Lack of young transgender help in Wales, 16-year-old says
A 16 year-old and her family from Ceredigion have called for more medical care and services to be made available for young transgender people in Wales.
Llyr and her family feel there is a lack of provision in Wales.
She was born male and is having hormone treatment in a process that will lead to full gender affirmation surgery.
"The numbers of young transgender people in Wales are increasing rapidly," said Llyr who is a sixth form student in Aberystwyth.
"I think we're in desperate need of a clinic here in Wales.
"I think that there's a large enough population of transgender people in Wales now that there needs to be a proper support network in place," she told BBC Radio Cymru's Manylu show.
The Welsh Government's transgender action plan published in March 2016 said figures from the Gender Identity Research and Education Society stated "a school of 1,000 pupils should expect around 10 to be gender variant to some degree".
A gender identity care pathway for Wales is currently being developed, a government spokesman said.
'12-hour round trip'
Llyr, who has chosen to keep her birth name, regularly travels to London for treatment as The Tavistock Clinic is the nearest designated gender identity clinic for under 18s.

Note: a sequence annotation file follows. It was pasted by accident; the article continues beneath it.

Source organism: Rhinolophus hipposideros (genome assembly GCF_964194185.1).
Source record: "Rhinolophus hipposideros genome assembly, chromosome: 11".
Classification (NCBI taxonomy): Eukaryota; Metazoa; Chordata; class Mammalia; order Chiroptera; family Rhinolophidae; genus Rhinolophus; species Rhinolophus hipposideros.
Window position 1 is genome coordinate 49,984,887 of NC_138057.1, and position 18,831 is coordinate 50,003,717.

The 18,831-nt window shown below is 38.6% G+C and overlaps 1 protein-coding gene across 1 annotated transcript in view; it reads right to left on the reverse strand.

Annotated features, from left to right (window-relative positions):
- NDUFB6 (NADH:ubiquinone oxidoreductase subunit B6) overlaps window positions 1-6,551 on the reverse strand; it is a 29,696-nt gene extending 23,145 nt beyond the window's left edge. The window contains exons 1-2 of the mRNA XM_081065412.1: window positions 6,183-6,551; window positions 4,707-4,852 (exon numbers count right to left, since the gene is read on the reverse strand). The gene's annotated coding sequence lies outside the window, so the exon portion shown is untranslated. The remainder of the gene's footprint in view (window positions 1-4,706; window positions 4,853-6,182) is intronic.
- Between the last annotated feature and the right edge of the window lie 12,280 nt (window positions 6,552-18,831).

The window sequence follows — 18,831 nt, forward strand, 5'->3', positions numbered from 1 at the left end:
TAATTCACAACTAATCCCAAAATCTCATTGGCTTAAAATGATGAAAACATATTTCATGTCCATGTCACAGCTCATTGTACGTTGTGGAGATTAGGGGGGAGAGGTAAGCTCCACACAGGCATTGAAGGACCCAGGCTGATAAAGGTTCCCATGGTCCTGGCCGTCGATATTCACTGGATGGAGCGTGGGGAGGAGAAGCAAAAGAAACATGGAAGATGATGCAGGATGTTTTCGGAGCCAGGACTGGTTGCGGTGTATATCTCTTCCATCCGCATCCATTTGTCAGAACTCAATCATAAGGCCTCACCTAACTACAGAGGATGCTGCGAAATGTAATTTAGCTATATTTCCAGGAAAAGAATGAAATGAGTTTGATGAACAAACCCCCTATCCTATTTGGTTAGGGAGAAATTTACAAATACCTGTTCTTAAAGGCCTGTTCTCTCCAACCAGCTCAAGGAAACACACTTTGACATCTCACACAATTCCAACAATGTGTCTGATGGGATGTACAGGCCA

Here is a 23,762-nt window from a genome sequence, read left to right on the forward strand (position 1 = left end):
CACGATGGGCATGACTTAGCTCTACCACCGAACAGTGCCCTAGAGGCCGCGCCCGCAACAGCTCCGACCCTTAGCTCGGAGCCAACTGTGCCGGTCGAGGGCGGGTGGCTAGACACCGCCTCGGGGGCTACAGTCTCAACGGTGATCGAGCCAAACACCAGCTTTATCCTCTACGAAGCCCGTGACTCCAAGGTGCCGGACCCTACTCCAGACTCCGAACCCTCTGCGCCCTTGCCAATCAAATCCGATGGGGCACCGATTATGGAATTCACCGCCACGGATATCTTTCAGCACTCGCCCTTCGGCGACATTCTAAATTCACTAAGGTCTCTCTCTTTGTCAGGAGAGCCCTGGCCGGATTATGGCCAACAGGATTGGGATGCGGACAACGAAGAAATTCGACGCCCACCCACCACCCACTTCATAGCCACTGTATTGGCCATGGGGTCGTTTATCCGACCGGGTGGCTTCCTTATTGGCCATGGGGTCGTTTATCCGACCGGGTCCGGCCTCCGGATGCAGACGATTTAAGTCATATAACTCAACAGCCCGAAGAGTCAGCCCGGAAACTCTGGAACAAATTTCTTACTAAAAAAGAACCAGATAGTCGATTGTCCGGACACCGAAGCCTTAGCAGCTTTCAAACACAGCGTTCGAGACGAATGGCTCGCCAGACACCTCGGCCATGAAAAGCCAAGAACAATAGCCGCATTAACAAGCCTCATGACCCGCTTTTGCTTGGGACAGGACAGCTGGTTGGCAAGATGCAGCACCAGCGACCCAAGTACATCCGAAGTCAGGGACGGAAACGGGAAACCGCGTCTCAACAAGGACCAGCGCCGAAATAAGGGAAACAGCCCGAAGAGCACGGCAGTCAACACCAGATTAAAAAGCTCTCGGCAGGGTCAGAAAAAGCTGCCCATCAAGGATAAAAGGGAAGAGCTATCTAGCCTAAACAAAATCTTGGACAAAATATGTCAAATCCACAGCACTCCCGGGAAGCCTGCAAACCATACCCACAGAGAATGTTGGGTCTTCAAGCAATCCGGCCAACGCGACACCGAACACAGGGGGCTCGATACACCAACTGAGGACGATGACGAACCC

"When you think about it, it's a bit crazy that we have to make a 12-hour round train journey to London, for a half-hour appointment very often," she said.
She currently has testosterone blockers and will then be prescribed the oestrogen hormone.
Llyr will have to be at least 18 before she is eligible to have gender affirmation surgery, which is also not available in Wales.
"It's a big commitment," she said.
"But when you know finally what's going on with yourself, and you can truly be yourself, nothing else matters, that's all you think about. I couldn't really see a life for myself if I wasn't able to do this."
'More to be done on doorstep'
Her parents, Diane and Huw, regularly accompany her to London and they claim to meet other Welsh families at the Tavistock.
"I think there's a lot that can be done locally," said Diane.
"We're going down to London for things like blood tests and bone scans, when we have a hospital three miles away which is perfectly equipped to do that. There must be an easier way, there is so much stuff that can be done on your doorstep."
A Welsh Government spokesman said: "The Welsh Health Specialised Services Committee (WHSSC), which commissions specialist gender identity services on behalf of Welsh health boards, is currently developing a gender identity care pathway for Wales.
"Funding has also been included in the Welsh Government's final Budget for 2017-18 to improve gender identity services for people in Wales."